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THOUGHT FOR THE DAY: “Understand this, my dear brothers and sisters: You must all be quick to listen, slow to speak, and slow to get angry.” (James 1:19 NLT)

Are you a good listener? Listen to what Pr 18:13 says about listening…

“The one who gives an answer before he listens– that is his folly and his shame.” (NET)

A few thoughts on James 1:19, Pr 18:13 and the lost art of listening –

As Howard Hendricks says, “Marriage is sometimes the dialogue of the deaf.”

The Harvard Business Review says 65 percent of an executive’s time should be spent listening.

So much more so in our most intimate relationships.

When I’m thinking about an answer while others are talking—I’m not listening.

A wise old owl sat in an oak,
The more he heard, the less he spoke;
The less he spoke, the more he heard;
Why aren’t we all like that wise old bird?

Lend a man your ears and you will immediately open a pathway to his heart.

To illustrate the high cost of poor listening, Diana Bonet, listening consultant and author of The Business of Listening, offers this example: A $100,000 error was caused by a dispatcher who routed a fleet of drivers to deliver building materials to the wrong state. The dispatcher heard the city (Portland), but quit listening before he heard the state (Maine). The result: eight trucks, 3,000 miles away in Portland, Oregon.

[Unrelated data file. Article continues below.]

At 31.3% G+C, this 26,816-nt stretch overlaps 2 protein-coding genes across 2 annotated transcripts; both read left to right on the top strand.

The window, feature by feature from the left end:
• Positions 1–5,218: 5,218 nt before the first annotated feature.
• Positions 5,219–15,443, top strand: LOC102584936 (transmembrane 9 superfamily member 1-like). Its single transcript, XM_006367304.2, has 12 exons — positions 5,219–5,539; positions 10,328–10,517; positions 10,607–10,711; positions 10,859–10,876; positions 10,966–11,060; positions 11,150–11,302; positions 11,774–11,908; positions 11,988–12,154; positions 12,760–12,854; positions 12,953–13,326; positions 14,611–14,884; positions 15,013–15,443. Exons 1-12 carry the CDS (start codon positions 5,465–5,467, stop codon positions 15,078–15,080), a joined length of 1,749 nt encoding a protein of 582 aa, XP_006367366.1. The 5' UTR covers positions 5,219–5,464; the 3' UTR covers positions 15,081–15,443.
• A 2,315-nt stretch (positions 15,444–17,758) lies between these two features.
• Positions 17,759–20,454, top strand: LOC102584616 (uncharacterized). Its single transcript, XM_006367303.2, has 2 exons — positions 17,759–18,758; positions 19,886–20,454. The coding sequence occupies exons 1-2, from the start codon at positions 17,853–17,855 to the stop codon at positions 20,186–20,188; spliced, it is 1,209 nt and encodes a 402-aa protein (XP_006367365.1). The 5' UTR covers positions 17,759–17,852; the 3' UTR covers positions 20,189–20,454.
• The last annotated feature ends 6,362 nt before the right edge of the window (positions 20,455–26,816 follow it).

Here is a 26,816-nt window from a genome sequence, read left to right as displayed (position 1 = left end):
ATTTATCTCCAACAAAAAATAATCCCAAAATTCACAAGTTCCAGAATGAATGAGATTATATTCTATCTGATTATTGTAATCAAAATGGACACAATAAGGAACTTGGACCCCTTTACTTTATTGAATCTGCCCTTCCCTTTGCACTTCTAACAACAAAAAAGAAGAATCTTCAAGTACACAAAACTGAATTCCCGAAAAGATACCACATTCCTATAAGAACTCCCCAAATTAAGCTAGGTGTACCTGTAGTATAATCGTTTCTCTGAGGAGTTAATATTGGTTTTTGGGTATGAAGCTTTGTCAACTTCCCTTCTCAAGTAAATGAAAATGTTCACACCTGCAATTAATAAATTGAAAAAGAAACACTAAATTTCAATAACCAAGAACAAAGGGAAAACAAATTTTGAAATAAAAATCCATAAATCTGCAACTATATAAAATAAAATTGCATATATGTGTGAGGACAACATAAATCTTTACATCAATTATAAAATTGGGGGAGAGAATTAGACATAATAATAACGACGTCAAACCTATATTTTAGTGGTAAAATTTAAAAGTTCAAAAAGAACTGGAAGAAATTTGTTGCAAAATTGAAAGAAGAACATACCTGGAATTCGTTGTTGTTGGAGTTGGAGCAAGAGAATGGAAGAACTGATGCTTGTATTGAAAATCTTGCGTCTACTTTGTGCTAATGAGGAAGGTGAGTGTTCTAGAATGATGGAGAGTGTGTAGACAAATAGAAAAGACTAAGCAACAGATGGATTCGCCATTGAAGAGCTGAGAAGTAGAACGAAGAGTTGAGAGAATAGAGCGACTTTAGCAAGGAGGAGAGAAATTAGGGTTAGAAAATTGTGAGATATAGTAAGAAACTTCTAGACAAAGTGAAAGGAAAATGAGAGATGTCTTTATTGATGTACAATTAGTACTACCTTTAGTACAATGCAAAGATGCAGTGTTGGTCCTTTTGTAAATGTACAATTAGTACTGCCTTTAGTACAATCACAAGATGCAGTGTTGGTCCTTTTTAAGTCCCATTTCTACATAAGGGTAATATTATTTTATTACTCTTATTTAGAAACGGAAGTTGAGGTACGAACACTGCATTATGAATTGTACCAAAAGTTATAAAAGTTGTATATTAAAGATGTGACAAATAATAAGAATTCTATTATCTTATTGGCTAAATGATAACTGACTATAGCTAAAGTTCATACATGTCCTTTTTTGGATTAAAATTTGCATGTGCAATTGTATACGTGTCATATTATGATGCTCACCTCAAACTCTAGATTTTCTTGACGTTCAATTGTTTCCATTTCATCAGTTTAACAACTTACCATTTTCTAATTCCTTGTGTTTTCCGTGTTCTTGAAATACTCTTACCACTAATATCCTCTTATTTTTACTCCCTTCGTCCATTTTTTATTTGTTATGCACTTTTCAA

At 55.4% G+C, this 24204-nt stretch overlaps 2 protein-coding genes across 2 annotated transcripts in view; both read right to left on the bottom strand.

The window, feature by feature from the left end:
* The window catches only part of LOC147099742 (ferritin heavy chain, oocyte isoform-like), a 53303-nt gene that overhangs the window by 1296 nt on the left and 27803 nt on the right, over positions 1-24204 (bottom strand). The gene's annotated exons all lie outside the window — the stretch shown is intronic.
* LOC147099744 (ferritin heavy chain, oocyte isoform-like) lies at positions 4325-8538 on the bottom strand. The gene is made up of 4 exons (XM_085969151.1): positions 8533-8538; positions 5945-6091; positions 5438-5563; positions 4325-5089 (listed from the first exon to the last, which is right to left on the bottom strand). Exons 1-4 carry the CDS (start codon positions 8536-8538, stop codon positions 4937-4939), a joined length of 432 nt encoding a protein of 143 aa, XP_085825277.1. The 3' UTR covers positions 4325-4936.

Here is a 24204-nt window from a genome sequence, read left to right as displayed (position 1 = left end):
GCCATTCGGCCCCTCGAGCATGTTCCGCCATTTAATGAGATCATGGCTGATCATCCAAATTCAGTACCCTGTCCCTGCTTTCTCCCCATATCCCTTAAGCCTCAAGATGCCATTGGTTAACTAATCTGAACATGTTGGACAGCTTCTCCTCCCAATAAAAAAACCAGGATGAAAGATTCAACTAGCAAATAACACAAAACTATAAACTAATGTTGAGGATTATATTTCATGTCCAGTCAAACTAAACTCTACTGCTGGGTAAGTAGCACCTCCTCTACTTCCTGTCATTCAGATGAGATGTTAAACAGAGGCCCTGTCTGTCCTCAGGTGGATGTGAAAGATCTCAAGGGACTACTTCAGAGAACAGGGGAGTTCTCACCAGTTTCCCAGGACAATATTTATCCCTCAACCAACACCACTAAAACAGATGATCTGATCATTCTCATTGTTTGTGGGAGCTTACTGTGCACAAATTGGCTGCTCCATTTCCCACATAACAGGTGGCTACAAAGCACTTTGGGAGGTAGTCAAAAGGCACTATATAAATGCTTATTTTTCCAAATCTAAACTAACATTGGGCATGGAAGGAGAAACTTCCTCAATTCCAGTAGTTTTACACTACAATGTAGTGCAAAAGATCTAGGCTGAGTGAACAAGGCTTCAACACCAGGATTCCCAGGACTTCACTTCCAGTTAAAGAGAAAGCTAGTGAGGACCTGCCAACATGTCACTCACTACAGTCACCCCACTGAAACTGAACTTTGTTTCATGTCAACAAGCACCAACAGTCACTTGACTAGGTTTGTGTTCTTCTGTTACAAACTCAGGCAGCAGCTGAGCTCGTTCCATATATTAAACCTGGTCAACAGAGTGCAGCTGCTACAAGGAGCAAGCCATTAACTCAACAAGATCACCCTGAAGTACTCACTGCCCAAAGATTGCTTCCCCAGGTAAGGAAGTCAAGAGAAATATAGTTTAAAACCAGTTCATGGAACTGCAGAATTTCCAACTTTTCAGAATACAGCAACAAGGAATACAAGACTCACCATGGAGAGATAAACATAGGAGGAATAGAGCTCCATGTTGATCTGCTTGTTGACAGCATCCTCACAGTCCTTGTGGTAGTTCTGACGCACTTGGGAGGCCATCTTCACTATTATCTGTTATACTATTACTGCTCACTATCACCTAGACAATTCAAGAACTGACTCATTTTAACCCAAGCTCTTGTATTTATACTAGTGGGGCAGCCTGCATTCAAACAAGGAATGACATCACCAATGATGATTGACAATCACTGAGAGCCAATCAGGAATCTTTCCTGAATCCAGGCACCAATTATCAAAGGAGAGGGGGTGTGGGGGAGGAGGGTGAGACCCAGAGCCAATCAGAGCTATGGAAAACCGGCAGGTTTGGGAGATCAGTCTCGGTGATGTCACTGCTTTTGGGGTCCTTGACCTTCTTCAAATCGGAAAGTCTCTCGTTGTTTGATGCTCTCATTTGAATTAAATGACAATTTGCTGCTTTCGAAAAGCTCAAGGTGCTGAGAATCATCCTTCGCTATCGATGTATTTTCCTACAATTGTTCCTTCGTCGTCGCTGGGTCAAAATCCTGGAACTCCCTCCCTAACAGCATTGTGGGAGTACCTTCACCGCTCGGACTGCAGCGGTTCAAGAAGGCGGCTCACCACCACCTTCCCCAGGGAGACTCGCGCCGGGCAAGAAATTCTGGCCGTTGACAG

Better to be silent and be thought a fool than to speak out and remove all doubt. – Abraham Lincoln

A closed mouth gathers no foot.

I cried, and from His holy hill
He bowed a listening ear;
I called my Father, and my God,
And He subdued my fear.
—Isaac Watts

Eloquent silence often is better than eloquent speech.

A Way Of Loving – In her book Listening To Others (Hearing their Hearts), Joyce Huggett relates her experiences of listening so that we can respond with wisdom those who are suffering or in difficult situations. She says they often raved about all she had done for them. “On many occasions,” she writes, “I had not ‘done’ anything. I had ‘just listened.’ I quickly came to the conclusion that ‘just listening’ was indeed an effective way of helping others.”

This was the help that Job’s wordy, preachy friends failed to give him. While it is true that they sat with him for 7 days in silence, “for they saw that his grief was very great” (Job 2:13), they didn’t listen when Job started talking. He complained that they were “miserable comforters” (Job 16:2) and was so distraught that he even accused God of not listening. He cried out, “Oh, that I had one to hear me!” (Job 31:35).

• Listening says, “What matters to you matters to me.” Sometimes people do want advice. But often they just want to be listened to by someone who loves and cares about them.